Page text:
histoire d'une forteresse volante abbattue à Saint-Colomban, près de Nantes, le 4 juillet 1943
PAGE ACCUEIL
résumé historique
MEMORIAL DE BESSON
1943 - 2004
3,4,5 juillet 2004
revue de presse
HISTOIRE DU B17
N° 42-5053
briefing
crash 4 juillet 1943
à St-Colomban
Un Focke Wulf dans
le lac de grand-lieu
EQUIPAGE DU B17
10 jeunes
Etats-Uniens
fiche technique b17
TEMOIGNAGES
compatriotes
évasion du navigateur
évasion du pilote
familles de
l'équipage
REMERCIEMENTS
participants bénévoles
AVIS DE RECHERCHE
familles aux USA
rapport
TEMOIGNAGES familles de l'équipage


BIOGRAPHIE du navigateur
RALPH D. MCKEE
19-09-1921 - 04-02-2012

Source www.ww2online.org/view/ralph-d-mckee/segment-1

McKee was born on September 19, 1921 in Southern Oklahoma. As was the case in most births in those days, he was born on the farm. He submitted his application for Army flight cadet training on his birthday in 1941 and was awaiting the official response when Pearl Harbor was attacked. He was ordered to Tinker Field in Oklahoma City in order to take his physical, which he passed, and then report for pilot's training. McKee passed a 2 year equivalent college exam for entrance into the pilot training program even though he had only attended college for one semester at Southwestern Tech. He was told to wait for call up and went to the post office on December 7th to see if his call up papers had arrived. Later in the evening on that day he turned on the radio and heard the news of the attack on Pearl Harbor. He assumed that he would be called up for service immediately, but as it turned out he was not called for duty until February 21, 1942.McKee's initial assignment was to Santa Anna, California where his order for pilot's training was ignored. He was selected for navigator training and he was sent to Mather Field in Sacramento, California for navigator's training; he graduated there on September 5, 1942 and was assigned to Salt Lake City to a replacement center; from there he was sent to Boise, Idaho. In Boise, McKee was assigned to a heavy bomber crew. For his second phase of crew training he was sent to San Antonio, Texas and then to Rapids City, South Dakota. Fourth Phase training was at Smoky Hill Field in Salinas, Kansas. McKee and his crew received their first aircraft in Topeka, Kansas.His provisional group was originally assigned to North Africa in Oran. After travels through South America, his crew left Brazil for their destination of Bathurst, New Gambia [AnnotatorÂ’s Note: now Banjul, Republic of The Gambia]. On the flight across the Atlantic McKee learned to trust celestial navigation as it was his job to get his crew to their destination. From Bathurst, McKee and his crew went to Marrakech, Morocco. His crew was reassigned to the 8th Air Force in England. On the 22nd or 23rd of February his crew arrived at Chelveston, England where they were absorbed into the 305th Bomb Group.Part of the procedure in the 8th Air Force at that time was for a new first pilot of a new crew to fly as co-pilot with an experienced crew in order to break the new pilot in. McKee's pilot apparently left the group and his crew was broken up; McKee was assigned to a crew that had already flown 7 missions.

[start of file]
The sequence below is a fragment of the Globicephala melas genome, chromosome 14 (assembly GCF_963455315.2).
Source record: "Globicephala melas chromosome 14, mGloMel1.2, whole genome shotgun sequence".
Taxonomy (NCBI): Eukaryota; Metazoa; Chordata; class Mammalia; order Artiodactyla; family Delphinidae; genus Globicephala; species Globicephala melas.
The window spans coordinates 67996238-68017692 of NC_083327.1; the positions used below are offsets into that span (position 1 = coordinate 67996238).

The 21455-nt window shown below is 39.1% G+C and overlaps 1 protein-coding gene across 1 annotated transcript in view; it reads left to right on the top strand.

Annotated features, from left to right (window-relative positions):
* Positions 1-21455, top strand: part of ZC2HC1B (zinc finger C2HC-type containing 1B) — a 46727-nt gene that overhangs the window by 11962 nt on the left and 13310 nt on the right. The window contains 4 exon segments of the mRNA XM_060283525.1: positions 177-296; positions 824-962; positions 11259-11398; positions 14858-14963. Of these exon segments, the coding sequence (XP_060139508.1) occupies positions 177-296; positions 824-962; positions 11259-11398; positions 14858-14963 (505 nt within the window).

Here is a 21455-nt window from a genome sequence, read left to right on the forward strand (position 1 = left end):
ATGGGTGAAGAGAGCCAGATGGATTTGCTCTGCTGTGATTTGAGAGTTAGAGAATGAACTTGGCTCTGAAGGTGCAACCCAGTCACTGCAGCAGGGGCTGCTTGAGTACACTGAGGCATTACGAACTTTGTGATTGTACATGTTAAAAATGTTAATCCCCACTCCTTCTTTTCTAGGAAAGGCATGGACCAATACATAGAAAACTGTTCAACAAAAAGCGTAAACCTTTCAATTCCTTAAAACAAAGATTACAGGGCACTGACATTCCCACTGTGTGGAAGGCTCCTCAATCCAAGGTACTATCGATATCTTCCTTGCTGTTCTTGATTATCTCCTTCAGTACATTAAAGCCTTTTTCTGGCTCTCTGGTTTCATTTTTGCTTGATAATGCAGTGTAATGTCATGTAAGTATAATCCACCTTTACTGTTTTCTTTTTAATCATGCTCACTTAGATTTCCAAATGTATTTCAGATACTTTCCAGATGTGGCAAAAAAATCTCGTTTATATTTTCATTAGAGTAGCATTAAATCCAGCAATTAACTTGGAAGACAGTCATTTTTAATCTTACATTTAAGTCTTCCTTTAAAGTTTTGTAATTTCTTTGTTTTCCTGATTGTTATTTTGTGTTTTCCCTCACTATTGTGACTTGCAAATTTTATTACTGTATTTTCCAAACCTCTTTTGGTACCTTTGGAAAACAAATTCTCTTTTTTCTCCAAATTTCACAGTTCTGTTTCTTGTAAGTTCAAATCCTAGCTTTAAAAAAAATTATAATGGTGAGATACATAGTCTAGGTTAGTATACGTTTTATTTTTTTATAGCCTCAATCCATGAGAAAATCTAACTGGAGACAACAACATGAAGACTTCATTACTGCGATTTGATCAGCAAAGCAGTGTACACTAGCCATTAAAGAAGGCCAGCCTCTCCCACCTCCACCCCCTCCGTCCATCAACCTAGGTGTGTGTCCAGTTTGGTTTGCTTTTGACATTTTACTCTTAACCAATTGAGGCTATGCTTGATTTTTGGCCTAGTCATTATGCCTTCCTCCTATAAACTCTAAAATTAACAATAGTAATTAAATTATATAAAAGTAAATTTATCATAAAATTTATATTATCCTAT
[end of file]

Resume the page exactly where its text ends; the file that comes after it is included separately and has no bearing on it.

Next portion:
McKee relates the story of how his new crew lost their original Navigator and Bombardier when they bailed out of their aircraft after it was hit on a bombing raid over Wilhelmshaven, Germany.On May 17, 1943, McKee and his crew went on a mission to Saint-Nazaire, France [the 305th Bombardment Group’s actual target on this date was Lorient, France]. Over the target his aircraft was severely hit and four crewmen were wounded. His pilot, Lyle Adams, was awarded the Silver Star for bringing his wounded crewmen and shot up aircraft home safely. McKee was wounded by a shell fragment in the back on this mission. After his recovery he went back on flying status in June. Meanwhile his old crew [Adams’ crew] had finished their 25th mission tour and rotated back to the United States.McKee describes his final mission to Nantes, France on July 4, 1943 in which his aircraft was shot down by German fighters